Gray continues to show mental toughness

Righty overcomes early adversity as Rox outslug Bucs

May 23rd, 2019

PITTSBURGH -- Most of PNC Park “ooh’ed” and “aah’ed” at the ball floating in the Allegheny River, courtesy of the long ball off the bat of the Pirates’ Josh Bell. But Rockies pitcher Jon Gray blocked it all out and briefly peered at the American flag behind the bullpens in left-center.

The season hasn’t always gone swimmingly for Gray, though Wednesday night did. He gave up just three runs and seven hits in seven innings while fanning seven in a 9-3 win, the Rockies’ second straight.

Remember last year, when Gray’s performance regularly deteriorated at the appearance of a home run, a bad pitch or a mishap beyond his control? It’s not so much that way anymore.

In addition to a well-chronicled trip to Driveline in suburban Seattle for high-tech analysis to help him understand his pitches, good and bad, Gray decided to buy in to sports psychology.

That’s where Old Glory comes in.

“If things get too fast, find the flagpole, look at that, remember where you are, what you’re doing,” Gray said. “There’s always going to be one, so I find the flagpole.”

It’s not foolproof. In his previous start, Gray felt plate umpire Angel Hernandez missed three pitches that forced a walk to Phillies pitcher Cole Irvin. After a peek at the pole, however, Andrew McCutchen homered to ruin a nine-strikeout night, and Gray never regained his footing. But it’s definite and clear.

Gray’s numbers, start to start, have been variable, but he has gone at least six innings in seven of his 10 starts. On Wednesday, Gray averaged 97.1 mph on his four-seam fastball -- something he hadn’t done in two years, according to Statcast.

“Jon did a real good job of repeating his delivery all night long, held his fastball,” Colorado manager Bud Black said. “You saw some 97s in the seventh. He stayed within himself.”

On Wednesday night, Gray’s fix wasn’t immediate.

After Bell’s homer on a hanging changeup cut his lead to 3-1, Gray gave up two-out hits to Elias Diaz and Kevin Newman -- an RBI double -- to see his lead shrink to 3-2. But from there, Gray (4-4, 4.62 ERA) held the Pirates to one run the rest of this outing, and he even delivered a single and drew a walk offensively. Gray followed up German Marquez’s eight strong innings in Tuesday’s 5-0 victory over the Bucs to give the Rockies consecutive outings of at least seven innings for the first time this season.

Gray also avenged the homer by striking out Bell on three pitches in the fourth -- the last on a nasty curve.

“It was another at-bat, another inning until I got to two strikes,” Gray said. “Then it was, ‘I’m gonna put you away. I’m not going to make any mistakes here.’”

Looking to the flag isn’t the only way that Gray is trying to push his mind over messy matters.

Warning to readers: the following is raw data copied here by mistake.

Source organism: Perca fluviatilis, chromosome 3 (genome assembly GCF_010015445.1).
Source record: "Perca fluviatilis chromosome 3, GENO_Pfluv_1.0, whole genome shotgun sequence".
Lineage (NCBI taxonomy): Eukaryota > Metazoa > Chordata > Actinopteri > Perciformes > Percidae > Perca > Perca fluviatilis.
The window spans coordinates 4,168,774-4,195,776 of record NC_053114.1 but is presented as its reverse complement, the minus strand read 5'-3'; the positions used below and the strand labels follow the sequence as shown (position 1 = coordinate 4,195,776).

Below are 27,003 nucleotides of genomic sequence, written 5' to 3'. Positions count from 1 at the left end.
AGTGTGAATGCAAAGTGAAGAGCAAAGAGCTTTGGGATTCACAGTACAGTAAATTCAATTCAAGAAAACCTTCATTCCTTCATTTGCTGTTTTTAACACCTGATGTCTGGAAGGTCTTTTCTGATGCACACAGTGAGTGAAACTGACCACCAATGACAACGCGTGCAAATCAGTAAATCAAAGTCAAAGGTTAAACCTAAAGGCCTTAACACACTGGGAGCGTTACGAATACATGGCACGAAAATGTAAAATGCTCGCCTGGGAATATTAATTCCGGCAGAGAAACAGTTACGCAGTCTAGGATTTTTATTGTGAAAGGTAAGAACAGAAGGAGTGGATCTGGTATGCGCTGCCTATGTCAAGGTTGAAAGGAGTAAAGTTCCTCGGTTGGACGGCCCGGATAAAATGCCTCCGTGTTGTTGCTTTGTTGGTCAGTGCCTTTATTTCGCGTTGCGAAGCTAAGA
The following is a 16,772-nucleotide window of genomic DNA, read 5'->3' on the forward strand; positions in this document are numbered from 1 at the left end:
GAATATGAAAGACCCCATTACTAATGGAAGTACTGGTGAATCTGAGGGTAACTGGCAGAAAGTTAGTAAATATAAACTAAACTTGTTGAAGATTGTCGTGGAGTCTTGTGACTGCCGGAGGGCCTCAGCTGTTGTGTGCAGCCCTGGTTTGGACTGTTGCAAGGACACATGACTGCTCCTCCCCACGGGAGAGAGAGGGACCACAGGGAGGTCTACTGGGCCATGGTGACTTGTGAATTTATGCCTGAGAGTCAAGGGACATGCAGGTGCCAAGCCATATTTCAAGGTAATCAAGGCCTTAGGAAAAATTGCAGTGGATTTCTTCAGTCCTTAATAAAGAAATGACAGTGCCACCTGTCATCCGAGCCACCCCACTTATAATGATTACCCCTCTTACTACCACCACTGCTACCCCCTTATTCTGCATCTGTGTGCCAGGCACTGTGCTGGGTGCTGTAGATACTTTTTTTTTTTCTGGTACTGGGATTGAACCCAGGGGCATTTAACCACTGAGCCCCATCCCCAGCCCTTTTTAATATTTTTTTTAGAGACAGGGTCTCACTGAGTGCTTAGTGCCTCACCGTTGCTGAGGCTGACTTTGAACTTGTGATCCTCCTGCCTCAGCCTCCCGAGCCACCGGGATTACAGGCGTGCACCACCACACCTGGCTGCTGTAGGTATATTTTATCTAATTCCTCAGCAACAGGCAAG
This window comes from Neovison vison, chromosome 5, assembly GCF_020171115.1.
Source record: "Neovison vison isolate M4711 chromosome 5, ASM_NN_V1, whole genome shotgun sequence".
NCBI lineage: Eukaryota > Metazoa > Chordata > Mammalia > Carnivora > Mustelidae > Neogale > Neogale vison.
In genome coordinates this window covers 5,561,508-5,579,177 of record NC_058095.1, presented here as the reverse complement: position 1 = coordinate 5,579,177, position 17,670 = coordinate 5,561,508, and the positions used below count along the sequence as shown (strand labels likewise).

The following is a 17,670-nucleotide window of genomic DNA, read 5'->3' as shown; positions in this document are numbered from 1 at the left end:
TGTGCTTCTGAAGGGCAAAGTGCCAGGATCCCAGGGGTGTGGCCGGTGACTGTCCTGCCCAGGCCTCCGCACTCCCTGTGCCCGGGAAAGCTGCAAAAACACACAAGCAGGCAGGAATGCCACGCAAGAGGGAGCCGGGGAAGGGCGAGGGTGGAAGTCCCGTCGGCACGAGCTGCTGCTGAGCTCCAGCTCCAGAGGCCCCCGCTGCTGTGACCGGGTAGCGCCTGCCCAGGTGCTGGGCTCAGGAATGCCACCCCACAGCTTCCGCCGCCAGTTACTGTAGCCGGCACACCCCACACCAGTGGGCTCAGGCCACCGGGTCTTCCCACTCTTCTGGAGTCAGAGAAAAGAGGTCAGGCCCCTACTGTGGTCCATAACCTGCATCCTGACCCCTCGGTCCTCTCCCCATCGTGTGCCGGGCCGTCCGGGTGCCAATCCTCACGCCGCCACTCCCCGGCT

Last season, Gray went 12-9, but with a 5.12 ERA and enough red-flag games that he didn’t make Colorado's postseason roster in each of the first two rounds. But even before it was over, he remembered that he felt former club sports psychology consultant Rick Perea was valuable. Gray had let the calming breathing techniques Perea instilled in him slip away.

After the season, Gray reached out to Doug Chadwick, listed as mental skills coordinator on the Rockies’ Minor League side.

Chadwick came up with an entertaining technique to help on game days.

“I had Doug make me an audio track,” Gray said. “It’s got all my information of what I do on a start day. We sent it off to a narrator and he narrated my start day and how it goes. I have no idea who it was. It’s like an older man’s voice -- not, like, Morgan Freeman, but up that alley.”

Gray hasn’t used it in the last couple of weeks, saying, “It’s in my head now.” Gray at first used a heartbeat sensor on his ear to make sure he stayed calm. Now, like the tape, he said, “I’ll want to go back to it if I feel kind of funny.”

Had Freeman called Wednesday’s game, he’d have boomed out calls on two three-run homers -- by Daniel Murphy in the first inning and Tony Wolters in the third.

For Wolters, it was his first in 127 at-bats dating to last season. Also, 10 Colorado players had hits, something that hadn’t happened in a road game since May 24, 2017, at Philadelphia.

Gray said that the company that makes the sensor is working on something that can be worn during bullpen sessions. Games may not be far away.

But all Gray had after Bell’s monster blast was the flag.

“It could be a pitch I thought was a strike that I get balled on, or something frustrating like an infield swinging bunt and maybe a couple more pitches that didn’t go my way,” Gray said. “Before things go terrible, it’s time to step off, look at the flagpole, remember what you’re doing, think of what’s the best thing to do in the situation and stay on top of that.”

“I acknowledge what happened. ... But this is where I’m at right now and this is what I need to do. So it’s almost like finding an opportunity in it.”